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Crystal clear programming

Crystal programming language 0.32.0: Ruby syntax plus C efficiency

Sarah Schlothauer
crystal
© Shutterstock / Sebastian Janicki

Do you love Ruby’s syntax but also desire the efficiency and speed of C? The Crystal programming language aims for the best of both worlds. It compiles to native code and uses object-oriented programming concepts under the hood. It received an update with version 0.32.0, which added a few improvements to the standard library and some code cleanup.

Have you been looking to test out a new programming language? Crystal plucks a feather from many programming languages, taking inspiration from their best features. It invokes the efficiency of coding in C and the syntax structure of Ruby.

The newest version, Crystal 0.32.0 releases with the help of 44 contributors and 197 commits.

While this language is under active development, it may undergo some heavy changes. See what its design goals are and what features were recently added as it works on becoming production-ready.

SEE ALSO: Usurping Java: Why aren’t new languages dethroning the old?

Language features & goals

From the language’s README on GitHub, its design goals are ambitious:

  • Have a syntax similar to Ruby (but compatibility with it is not a goal)
  • Statically type-checked but without having to specify the type of variables or method arguments.
  • Be able to call C code by writing bindings to it in Crystal.
  • Have compile-time evaluation and generation of code, to avoid boilerplate code.
  • Compile to efficient native code.

Developers already familiar with Ruby will have an easier time learning the basics since it shares many similarities. Just like Ruby, in Crystal, everything is an object.

In 2018, Mark Siemers wrote an article explaining why Ruby programmers should use Crystal. According to Siemers, Crystal is much faster than Ruby thanks to its compiler optimizations and powerful built-in HTTP server.

It is statically type checked, with a built-in interface. The language also recently introduced support for parallelism, which you can read about here.

Sample code

Here’s a sample of what an HTTP Server looks like in Crystal:

require "http/server"

server = HTTP::Server.new do |context|
  context.response.content_type = "text/plain"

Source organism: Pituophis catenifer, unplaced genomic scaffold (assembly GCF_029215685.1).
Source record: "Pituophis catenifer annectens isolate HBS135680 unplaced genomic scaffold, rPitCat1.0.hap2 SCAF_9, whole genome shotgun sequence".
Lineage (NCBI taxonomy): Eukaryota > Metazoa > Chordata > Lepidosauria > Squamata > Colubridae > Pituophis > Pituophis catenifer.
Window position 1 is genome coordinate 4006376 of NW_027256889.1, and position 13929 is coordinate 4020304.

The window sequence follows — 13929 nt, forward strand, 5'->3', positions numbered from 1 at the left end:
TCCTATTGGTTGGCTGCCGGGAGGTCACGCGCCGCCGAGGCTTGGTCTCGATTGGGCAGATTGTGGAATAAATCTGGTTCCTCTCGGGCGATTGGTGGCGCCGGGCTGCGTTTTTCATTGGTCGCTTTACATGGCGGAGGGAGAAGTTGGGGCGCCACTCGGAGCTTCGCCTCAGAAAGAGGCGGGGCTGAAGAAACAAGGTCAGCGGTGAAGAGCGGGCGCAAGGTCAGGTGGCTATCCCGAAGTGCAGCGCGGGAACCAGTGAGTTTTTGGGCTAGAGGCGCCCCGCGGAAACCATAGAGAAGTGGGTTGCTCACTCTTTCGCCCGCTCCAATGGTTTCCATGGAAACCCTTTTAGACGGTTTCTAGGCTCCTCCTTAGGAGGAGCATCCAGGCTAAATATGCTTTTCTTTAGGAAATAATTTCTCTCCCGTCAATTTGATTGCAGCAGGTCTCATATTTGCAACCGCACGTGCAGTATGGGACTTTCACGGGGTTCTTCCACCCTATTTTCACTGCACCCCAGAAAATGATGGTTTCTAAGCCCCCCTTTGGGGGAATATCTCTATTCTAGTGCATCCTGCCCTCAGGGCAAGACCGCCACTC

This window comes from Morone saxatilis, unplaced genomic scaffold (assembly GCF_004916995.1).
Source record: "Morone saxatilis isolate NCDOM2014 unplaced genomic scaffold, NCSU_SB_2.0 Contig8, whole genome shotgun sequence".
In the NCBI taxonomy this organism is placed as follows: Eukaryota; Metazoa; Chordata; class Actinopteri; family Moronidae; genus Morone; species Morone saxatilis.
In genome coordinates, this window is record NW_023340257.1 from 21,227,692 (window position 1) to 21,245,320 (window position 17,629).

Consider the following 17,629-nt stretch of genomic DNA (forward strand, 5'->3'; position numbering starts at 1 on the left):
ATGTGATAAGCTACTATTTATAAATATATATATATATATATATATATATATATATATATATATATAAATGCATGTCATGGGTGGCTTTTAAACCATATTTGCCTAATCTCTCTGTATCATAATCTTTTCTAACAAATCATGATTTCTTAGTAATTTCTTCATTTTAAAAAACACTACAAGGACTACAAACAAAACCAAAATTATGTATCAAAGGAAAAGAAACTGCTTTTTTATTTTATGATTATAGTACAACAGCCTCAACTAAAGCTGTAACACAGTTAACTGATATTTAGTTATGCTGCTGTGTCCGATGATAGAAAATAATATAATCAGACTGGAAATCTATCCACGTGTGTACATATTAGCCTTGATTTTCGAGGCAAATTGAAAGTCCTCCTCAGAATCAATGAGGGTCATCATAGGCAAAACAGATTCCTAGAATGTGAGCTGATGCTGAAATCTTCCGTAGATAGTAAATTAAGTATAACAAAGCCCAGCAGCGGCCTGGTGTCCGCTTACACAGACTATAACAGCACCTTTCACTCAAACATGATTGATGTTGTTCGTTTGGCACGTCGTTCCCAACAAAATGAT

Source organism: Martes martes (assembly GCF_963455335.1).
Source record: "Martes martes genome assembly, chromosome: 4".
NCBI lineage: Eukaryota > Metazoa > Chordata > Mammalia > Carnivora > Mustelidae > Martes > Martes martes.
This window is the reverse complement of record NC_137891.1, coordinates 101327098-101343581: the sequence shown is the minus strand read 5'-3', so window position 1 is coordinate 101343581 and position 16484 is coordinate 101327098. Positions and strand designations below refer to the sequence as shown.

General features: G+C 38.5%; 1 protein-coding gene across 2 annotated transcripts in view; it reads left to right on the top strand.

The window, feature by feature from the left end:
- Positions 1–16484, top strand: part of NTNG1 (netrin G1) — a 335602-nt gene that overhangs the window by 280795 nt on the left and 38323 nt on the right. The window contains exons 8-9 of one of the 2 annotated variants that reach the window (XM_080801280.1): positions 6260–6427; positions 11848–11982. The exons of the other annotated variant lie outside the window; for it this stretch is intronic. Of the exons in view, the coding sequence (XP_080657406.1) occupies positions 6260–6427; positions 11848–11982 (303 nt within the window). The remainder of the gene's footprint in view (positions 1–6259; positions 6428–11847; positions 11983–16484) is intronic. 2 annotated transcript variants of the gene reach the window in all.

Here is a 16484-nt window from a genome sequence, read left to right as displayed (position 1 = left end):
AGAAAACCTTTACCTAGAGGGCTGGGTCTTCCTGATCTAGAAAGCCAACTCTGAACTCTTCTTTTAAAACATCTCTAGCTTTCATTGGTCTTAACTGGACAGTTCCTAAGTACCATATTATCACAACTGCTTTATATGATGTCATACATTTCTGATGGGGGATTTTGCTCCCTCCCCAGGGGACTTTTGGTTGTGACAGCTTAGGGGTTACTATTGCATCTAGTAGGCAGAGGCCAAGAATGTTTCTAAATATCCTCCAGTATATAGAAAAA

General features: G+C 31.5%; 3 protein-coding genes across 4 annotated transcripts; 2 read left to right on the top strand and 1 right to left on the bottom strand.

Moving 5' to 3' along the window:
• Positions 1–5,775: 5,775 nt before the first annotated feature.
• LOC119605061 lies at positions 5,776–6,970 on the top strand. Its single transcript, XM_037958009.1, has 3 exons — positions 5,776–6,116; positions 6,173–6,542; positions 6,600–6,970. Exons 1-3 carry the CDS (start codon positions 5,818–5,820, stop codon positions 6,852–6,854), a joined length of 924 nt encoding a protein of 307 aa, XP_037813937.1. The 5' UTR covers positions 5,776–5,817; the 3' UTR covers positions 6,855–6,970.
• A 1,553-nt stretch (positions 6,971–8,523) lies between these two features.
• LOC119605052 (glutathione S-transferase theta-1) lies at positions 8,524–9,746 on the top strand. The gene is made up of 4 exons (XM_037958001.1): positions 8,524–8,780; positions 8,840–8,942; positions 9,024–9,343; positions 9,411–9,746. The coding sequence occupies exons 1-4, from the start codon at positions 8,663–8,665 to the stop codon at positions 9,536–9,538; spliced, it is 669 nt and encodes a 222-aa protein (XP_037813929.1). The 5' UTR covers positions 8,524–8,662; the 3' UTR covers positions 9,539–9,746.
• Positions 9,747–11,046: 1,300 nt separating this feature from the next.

context.response.print "Hello world! The time is #{Time.local}"
end

address = server.bind_tcp 8080
puts "Listening on http://#{address}"
server.listen

The Hello World program does not require defining a “main” function.

It looks like:

puts "Hello world!"

Newest updates in Crystal 0.32.0

The latest version of Crystal is version 0.32.0. It introduces a few changes and language improvements.

Now, the boolean negation method  ! can be called as a regular method call as  expr.!.

The standard library received some code cleanup, and one breaking change with the removal of Readline .

Updates to the compiler include improved error messages when a filename is misspelled and the addition of the --mcmodel option. Version 0.32.0 fixes a few previous issues in the compiler and adds support for LLVM 9.

Users can also now specify code to either run before, after, and/or around the  it blocks of a spec or the hole suite. View the pull request to learn more about spec hooks.

Refer to the full changelog for a full rundown of what’s new.

SEE ALSO: Top programming languages in 2019: Python sweeps the board

Try it out

If you are interested in testing out this workhorse of a language, view the source code on GitHub and follow the installation instructions for your preferred platform. Reading Crystal’s source code is easy, as 98.2% of the language is directly written in, you guessed it, Crystal.

Test it out. Compile and run code with the in-browser playground.

Will learning Crystal be your newest New Years’ Resolution?

Author
Sarah Schlothauer

Sarah Schlothauer

All Posts by Sarah Schlothauer

Sarah Schlothauer is an assistant editor for JAXenter.com. She received her Bachelor's degree from Monmouth University and is currently enrolled at Goethe University in Frankfurt, Germany where she is working on her Masters. She lives in Frankfurt with her husband and cat. She is also the editor for Conditio Humana, an online magazine about ethics, AI, and technology.

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